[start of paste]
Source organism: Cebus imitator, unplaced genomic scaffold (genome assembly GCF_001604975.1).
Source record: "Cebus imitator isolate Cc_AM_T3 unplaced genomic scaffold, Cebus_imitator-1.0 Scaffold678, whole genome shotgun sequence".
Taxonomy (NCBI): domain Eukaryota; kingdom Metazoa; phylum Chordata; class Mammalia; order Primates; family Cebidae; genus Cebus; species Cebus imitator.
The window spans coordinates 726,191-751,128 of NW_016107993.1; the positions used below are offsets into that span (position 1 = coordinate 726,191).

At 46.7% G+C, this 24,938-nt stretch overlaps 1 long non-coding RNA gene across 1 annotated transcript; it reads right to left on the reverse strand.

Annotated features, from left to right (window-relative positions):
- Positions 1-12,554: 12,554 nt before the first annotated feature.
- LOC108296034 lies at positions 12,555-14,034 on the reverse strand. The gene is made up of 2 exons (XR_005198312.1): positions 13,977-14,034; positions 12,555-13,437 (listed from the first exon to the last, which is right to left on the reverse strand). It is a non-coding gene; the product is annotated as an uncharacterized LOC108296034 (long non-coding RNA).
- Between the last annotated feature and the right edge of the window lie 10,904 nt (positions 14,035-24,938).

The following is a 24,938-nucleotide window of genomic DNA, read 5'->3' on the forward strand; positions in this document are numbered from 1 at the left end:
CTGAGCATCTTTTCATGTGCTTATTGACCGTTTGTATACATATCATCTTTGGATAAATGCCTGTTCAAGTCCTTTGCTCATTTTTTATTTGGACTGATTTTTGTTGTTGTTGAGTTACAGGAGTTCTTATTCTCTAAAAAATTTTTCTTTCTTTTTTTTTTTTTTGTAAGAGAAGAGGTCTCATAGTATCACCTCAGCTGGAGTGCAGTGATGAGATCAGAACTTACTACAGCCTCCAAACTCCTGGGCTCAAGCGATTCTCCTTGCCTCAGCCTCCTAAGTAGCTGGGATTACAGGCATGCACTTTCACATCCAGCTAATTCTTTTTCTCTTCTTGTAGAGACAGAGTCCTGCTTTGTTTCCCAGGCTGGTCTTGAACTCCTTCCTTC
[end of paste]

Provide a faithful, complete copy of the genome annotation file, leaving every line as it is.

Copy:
Source organism: Cebus imitator, unplaced genomic scaffold (genome assembly GCF_001604975.1).
Source record: "Cebus imitator isolate Cc_AM_T3 unplaced genomic scaffold, Cebus_imitator-1.0 Scaffold678, whole genome shotgun sequence".
Taxonomy (NCBI): domain Eukaryota; kingdom Metazoa; phylum Chordata; class Mammalia; order Primates; family Cebidae; genus Cebus; species Cebus imitator.
The window spans coordinates 726,191-751,128 of NW_016107993.1; the positions used below are offsets into that span (position 1 = coordinate 726,191).

At 46.7% G+C, this 24,938-nt stretch overlaps 1 long non-coding RNA gene across 1 annotated transcript; it reads right to left on the reverse strand.

Annotated features, from left to right (window-relative positions):
- Positions 1-12,554: 12,554 nt before the first annotated feature.
- LOC108296034 lies at positions 12,555-14,034 on the reverse strand. The gene is made up of 2 exons (XR_005198312.1): positions 13,977-14,034; positions 12,555-13,437 (listed from the first exon to the last, which is right to left on the reverse strand). It is a non-coding gene; the product is annotated as an uncharacterized LOC108296034 (long non-coding RNA).
- Between the last annotated feature and the right edge of the window lie 10,904 nt (positions 14,035-24,938).

The following is a 24,938-nucleotide window of genomic DNA, read 5'->3' on the forward strand; positions in this document are numbered from 1 at the left end:
CTGAGCATCTTTTCATGTGCTTATTGACCGTTTGTATACATATCATCTTTGGATAAATGCCTGTTCAAGTCCTTTGCTCATTTTTTATTTGGACTGATTTTTGTTGTTGTTGAGTTACAGGAGTTCTTATTCTCTAAAAAATTTTTCTTTCTTTTTTTTTTTTTTGTAAGAGAAGAGGTCTCATAGTATCACCTCAGCTGGAGTGCAGTGATGAGATCAGAACTTACTACAGCCTCCAAACTCCTGGGCTCAAGCGATTCTCCTTGCCTCAGCCTCCTAAGTAGCTGGGATTACAGGCATGCACTTTCACATCCAGCTAATTCTTTTTCTCTTCTTGTAGAGACAGAGTCCTGCTTTGTTTCCCAGGCTGGTCTTGAACTCCTTCCTTC